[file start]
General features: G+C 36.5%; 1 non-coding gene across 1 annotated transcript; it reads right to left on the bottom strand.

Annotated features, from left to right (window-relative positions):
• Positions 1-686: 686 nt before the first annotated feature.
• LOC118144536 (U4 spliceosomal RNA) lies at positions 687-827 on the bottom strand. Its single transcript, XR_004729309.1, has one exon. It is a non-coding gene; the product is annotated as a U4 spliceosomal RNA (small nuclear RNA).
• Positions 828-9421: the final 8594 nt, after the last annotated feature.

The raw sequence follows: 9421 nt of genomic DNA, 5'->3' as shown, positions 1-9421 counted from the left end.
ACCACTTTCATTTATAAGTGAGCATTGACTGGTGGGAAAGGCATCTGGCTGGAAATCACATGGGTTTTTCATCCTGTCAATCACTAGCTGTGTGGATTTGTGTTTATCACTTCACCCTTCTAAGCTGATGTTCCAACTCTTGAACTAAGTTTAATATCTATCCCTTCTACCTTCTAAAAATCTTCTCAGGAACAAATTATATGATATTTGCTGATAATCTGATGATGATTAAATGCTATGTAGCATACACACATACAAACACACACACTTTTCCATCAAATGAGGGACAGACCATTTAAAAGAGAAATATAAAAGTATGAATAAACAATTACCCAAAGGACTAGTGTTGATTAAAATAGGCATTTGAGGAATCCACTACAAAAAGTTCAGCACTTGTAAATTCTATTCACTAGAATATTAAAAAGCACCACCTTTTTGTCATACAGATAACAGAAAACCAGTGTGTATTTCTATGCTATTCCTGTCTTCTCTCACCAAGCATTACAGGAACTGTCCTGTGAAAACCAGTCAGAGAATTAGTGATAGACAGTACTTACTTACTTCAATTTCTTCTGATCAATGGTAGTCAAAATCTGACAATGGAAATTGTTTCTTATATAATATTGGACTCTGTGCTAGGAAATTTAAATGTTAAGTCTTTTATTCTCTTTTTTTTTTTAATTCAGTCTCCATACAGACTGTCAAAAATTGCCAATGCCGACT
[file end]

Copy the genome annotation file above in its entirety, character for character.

General features: G+C 36.5%; 1 non-coding gene across 1 annotated transcript; it reads right to left on the bottom strand.

Annotated features, from left to right (window-relative positions):
• Positions 1-686: 686 nt before the first annotated feature.
• LOC118144536 (U4 spliceosomal RNA) lies at positions 687-827 on the bottom strand. Its single transcript, XR_004729309.1, has one exon. It is a non-coding gene; the product is annotated as a U4 spliceosomal RNA (small nuclear RNA).
• Positions 828-9421: the final 8594 nt, after the last annotated feature.

The raw sequence follows: 9421 nt of genomic DNA, 5'->3' as shown, positions 1-9421 counted from the left end.
ACCACTTTCATTTATAAGTGAGCATTGACTGGTGGGAAAGGCATCTGGCTGGAAATCACATGGGTTTTTCATCCTGTCAATCACTAGCTGTGTGGATTTGTGTTTATCACTTCACCCTTCTAAGCTGATGTTCCAACTCTTGAACTAAGTTTAATATCTATCCCTTCTACCTTCTAAAAATCTTCTCAGGAACAAATTATATGATATTTGCTGATAATCTGATGATGATTAAATGCTATGTAGCATACACACATACAAACACACACACTTTTCCATCAAATGAGGGACAGACCATTTAAAAGAGAAATATAAAAGTATGAATAAACAATTACCCAAAGGACTAGTGTTGATTAAAATAGGCATTTGAGGAATCCACTACAAAAAGTTCAGCACTTGTAAATTCTATTCACTAGAATATTAAAAAGCACCACCTTTTTGTCATACAGATAACAGAAAACCAGTGTGTATTTCTATGCTATTCCTGTCTTCTCTCACCAAGCATTACAGGAACTGTCCTGTGAAAACCAGTCAGAGAATTAGTGATAGACAGTACTTACTTACTTCAATTTCTTCTGATCAATGGTAGTCAAAATCTGACAATGGAAATTGTTTCTTATATAATATTGGACTCTGTGCTAGGAAATTTAAATGTTAAGTCTTTTATTCTCTTTTTTTTTTTAATTCAGTCTCCATACAGACTGTCAAAAATTGCCAATGCCGACT